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Relayware Partner Relationship Management

Recruiting the Right Partners

A Sit-Down with Acumatica’s Dawn Jaeger

Posted on January 23rd, 2014 by Chris Bucholtz

Just as hiring the right people can make or break a business, recruiting the right partners is critical to success with the channel. It builds the foundation for success – but you don’t build it once and then forget it. Recruitment is an ongoing task as you replace partners who failed to perform, moved to other vendors or went out of business. It’s also crucial to growth; if your business is trying to get bigger, recruiting not just more partners but better partners is vitally important.

No one knows that better than Dawn Jaeger. As the director of partner recruiting at Acumatica, a provider of highly customizable, cloud-based ERP applications for small and midsized businesses, she constantly researches, evaluates and prioritizes potential new partners, then works to bring the best into the Acumatica fold. Her past experience at SugarCRM, SAP and Infor has given her a nose for what makes a good partner, and what works when it comes to wooing them.

Dawn and I worked together at SugarCRM, and every week it seemed a new partner was coming aboard – and not just random firms that bolstered the total number of partners, but ones that were valuable in specific ways to SugarCRM’s channel plans. Since she’s been so successful at recruiting in a strategic way, I thought it would be fun to ask Dawn about her own strategies for recruiting the right partners.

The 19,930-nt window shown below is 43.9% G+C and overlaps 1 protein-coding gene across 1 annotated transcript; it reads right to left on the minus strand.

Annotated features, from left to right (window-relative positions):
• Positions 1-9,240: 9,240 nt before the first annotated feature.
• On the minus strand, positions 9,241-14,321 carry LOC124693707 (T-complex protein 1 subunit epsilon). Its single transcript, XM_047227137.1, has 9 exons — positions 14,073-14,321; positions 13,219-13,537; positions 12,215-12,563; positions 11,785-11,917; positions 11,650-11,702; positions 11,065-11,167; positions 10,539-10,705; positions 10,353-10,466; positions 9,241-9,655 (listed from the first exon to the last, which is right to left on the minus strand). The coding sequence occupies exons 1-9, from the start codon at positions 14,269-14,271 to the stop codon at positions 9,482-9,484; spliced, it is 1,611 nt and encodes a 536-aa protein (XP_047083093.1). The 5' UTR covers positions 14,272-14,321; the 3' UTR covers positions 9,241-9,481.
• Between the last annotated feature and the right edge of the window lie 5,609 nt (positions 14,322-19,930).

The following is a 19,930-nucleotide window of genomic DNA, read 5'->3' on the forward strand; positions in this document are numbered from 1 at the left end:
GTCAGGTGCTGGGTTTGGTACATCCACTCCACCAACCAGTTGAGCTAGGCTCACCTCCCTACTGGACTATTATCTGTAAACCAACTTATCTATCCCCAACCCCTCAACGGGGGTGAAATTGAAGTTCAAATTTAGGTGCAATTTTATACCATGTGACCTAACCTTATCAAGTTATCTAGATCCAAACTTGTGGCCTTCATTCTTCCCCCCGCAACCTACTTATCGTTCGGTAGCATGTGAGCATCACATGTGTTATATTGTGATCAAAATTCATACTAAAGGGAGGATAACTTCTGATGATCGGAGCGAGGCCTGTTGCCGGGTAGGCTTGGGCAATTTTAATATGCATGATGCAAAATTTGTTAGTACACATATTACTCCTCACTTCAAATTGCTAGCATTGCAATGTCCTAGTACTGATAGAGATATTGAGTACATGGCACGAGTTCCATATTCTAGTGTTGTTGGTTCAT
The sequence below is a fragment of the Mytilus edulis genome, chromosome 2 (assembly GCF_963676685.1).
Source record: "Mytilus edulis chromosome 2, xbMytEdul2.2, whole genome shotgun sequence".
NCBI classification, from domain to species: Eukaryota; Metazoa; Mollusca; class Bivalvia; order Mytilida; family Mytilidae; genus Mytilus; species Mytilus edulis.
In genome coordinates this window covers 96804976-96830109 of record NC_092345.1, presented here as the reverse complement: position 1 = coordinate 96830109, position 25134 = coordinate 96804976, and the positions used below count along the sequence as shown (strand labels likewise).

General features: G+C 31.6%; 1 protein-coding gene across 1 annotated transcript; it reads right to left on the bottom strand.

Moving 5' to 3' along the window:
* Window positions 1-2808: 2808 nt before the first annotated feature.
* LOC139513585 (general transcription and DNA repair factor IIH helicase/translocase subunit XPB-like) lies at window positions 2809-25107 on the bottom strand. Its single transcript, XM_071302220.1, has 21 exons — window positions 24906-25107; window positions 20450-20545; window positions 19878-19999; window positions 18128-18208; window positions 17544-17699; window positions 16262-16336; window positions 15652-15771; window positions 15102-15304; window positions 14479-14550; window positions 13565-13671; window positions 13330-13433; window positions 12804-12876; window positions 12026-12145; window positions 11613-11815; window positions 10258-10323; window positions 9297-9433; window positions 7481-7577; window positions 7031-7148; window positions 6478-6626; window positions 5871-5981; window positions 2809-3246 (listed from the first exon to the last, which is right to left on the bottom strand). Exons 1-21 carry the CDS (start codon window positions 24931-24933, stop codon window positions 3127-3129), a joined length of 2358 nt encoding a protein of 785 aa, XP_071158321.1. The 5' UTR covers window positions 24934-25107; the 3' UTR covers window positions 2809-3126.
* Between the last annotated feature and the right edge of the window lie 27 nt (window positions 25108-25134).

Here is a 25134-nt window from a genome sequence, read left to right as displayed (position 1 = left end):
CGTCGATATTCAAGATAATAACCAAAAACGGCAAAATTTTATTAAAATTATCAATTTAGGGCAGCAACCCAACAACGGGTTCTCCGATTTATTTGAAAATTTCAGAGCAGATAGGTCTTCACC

Chris Bucholtz: Before you start committing your time, research must be an important part of the process. How long, on average do you spend, and is there a certain bit of data that jumps one potential partner to the front of the line?

Dawn Jaeger: When proactively selecting potential partners to approach, I typically spend about 10-15 minutes researching each company and the decision makers. I spend time on their web site, particularly on the product, services, “about us” and news areas. I also use InsideView and LinkedIn to learn more before approaching the company. A company will jump to the front of the line if they're recognized on the VAR 100, Bob Scott's VAR Stars or other rankings. Also, the size of the company, size of their customer base, technical capabilities and sales and marketing prowess will contribute to their viability as a partner and potentially make them more attractive as a potential partner.

CB: Are there ways in which better and ultimately more successful partners make for better and, maybe, more organized targets for recruiting?

DJ: The better partners are usually more visible, making more noise in the industry, doing more marketing and therefore easier to find and typically better targets. However, a partner can fit an ideal profile, but that doesn't necessarily predict success with a new product. The partner has to have the right motivation to add another product, have excess capacity to learn the new product or willingness to hire and staff for the new product or business unit, and it's best if they have pent-up demand for your product either in their customer base or their pipeline. Sometimes an ideal partner will come aboard and do nothing, and the little guy that doesn't fit the ideal profile will come aboard, start selling quickly and surprise everyone.